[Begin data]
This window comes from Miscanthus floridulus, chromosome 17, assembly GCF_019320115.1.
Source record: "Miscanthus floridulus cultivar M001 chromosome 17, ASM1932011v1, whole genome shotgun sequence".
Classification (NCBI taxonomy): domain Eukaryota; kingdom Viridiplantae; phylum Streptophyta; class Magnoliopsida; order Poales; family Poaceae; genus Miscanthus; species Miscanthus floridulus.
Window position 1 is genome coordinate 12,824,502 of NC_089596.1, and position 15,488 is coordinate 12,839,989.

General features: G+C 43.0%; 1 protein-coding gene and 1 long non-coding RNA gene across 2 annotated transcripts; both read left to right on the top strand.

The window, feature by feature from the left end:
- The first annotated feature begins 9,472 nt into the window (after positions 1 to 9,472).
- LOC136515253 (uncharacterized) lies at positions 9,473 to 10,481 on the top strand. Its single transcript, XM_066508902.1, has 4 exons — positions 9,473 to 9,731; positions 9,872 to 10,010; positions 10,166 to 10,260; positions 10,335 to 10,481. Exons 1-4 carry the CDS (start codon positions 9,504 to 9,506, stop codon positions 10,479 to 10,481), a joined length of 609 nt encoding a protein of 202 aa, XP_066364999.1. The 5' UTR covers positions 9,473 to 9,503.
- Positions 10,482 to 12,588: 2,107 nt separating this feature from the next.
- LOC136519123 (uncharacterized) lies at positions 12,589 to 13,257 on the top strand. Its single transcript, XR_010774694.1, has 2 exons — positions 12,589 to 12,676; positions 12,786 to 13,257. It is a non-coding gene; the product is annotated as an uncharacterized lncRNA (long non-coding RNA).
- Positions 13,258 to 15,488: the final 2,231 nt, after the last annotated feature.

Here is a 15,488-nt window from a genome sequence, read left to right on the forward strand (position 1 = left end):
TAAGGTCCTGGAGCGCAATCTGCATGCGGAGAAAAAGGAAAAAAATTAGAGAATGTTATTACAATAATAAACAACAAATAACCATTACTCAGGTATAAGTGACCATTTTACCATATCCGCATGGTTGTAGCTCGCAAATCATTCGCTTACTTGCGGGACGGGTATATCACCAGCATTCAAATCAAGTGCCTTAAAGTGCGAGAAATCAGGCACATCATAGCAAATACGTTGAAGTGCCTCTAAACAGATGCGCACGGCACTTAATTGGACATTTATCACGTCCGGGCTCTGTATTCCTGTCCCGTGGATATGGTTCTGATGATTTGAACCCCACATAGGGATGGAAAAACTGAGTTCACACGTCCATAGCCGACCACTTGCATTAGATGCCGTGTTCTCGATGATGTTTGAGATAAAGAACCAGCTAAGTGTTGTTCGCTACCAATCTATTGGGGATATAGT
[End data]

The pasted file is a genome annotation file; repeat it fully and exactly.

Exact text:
This window comes from Miscanthus floridulus, chromosome 17, assembly GCF_019320115.1.
Source record: "Miscanthus floridulus cultivar M001 chromosome 17, ASM1932011v1, whole genome shotgun sequence".
Classification (NCBI taxonomy): domain Eukaryota; kingdom Viridiplantae; phylum Streptophyta; class Magnoliopsida; order Poales; family Poaceae; genus Miscanthus; species Miscanthus floridulus.
Window position 1 is genome coordinate 12,824,502 of NC_089596.1, and position 15,488 is coordinate 12,839,989.

General features: G+C 43.0%; 1 protein-coding gene and 1 long non-coding RNA gene across 2 annotated transcripts; both read left to right on the top strand.

The window, feature by feature from the left end:
- The first annotated feature begins 9,472 nt into the window (after positions 1 to 9,472).
- LOC136515253 (uncharacterized) lies at positions 9,473 to 10,481 on the top strand. Its single transcript, XM_066508902.1, has 4 exons — positions 9,473 to 9,731; positions 9,872 to 10,010; positions 10,166 to 10,260; positions 10,335 to 10,481. Exons 1-4 carry the CDS (start codon positions 9,504 to 9,506, stop codon positions 10,479 to 10,481), a joined length of 609 nt encoding a protein of 202 aa, XP_066364999.1. The 5' UTR covers positions 9,473 to 9,503.
- Positions 10,482 to 12,588: 2,107 nt separating this feature from the next.
- LOC136519123 (uncharacterized) lies at positions 12,589 to 13,257 on the top strand. Its single transcript, XR_010774694.1, has 2 exons — positions 12,589 to 12,676; positions 12,786 to 13,257. It is a non-coding gene; the product is annotated as an uncharacterized lncRNA (long non-coding RNA).
- Positions 13,258 to 15,488: the final 2,231 nt, after the last annotated feature.

Here is a 15,488-nt window from a genome sequence, read left to right on the forward strand (position 1 = left end):
TAAGGTCCTGGAGCGCAATCTGCATGCGGAGAAAAAGGAAAAAAATTAGAGAATGTTATTACAATAATAAACAACAAATAACCATTACTCAGGTATAAGTGACCATTTTACCATATCCGCATGGTTGTAGCTCGCAAATCATTCGCTTACTTGCGGGACGGGTATATCACCAGCATTCAAATCAAGTGCCTTAAAGTGCGAGAAATCAGGCACATCATAGCAAATACGTTGAAGTGCCTCTAAACAGATGCGCACGGCACTTAATTGGACATTTATCACGTCCGGGCTCTGTATTCCTGTCCCGTGGATATGGTTCTGATGATTTGAACCCCACATAGGGATGGAAAAACTGAGTTCACACGTCCATAGCCGACCACTTGCATTAGATGCCGTGTTCTCGATGATGTTTGAGATAAAGAACCAGCTAAGTGTTGTTCGCTACCAATCTATTGGGGATATAGT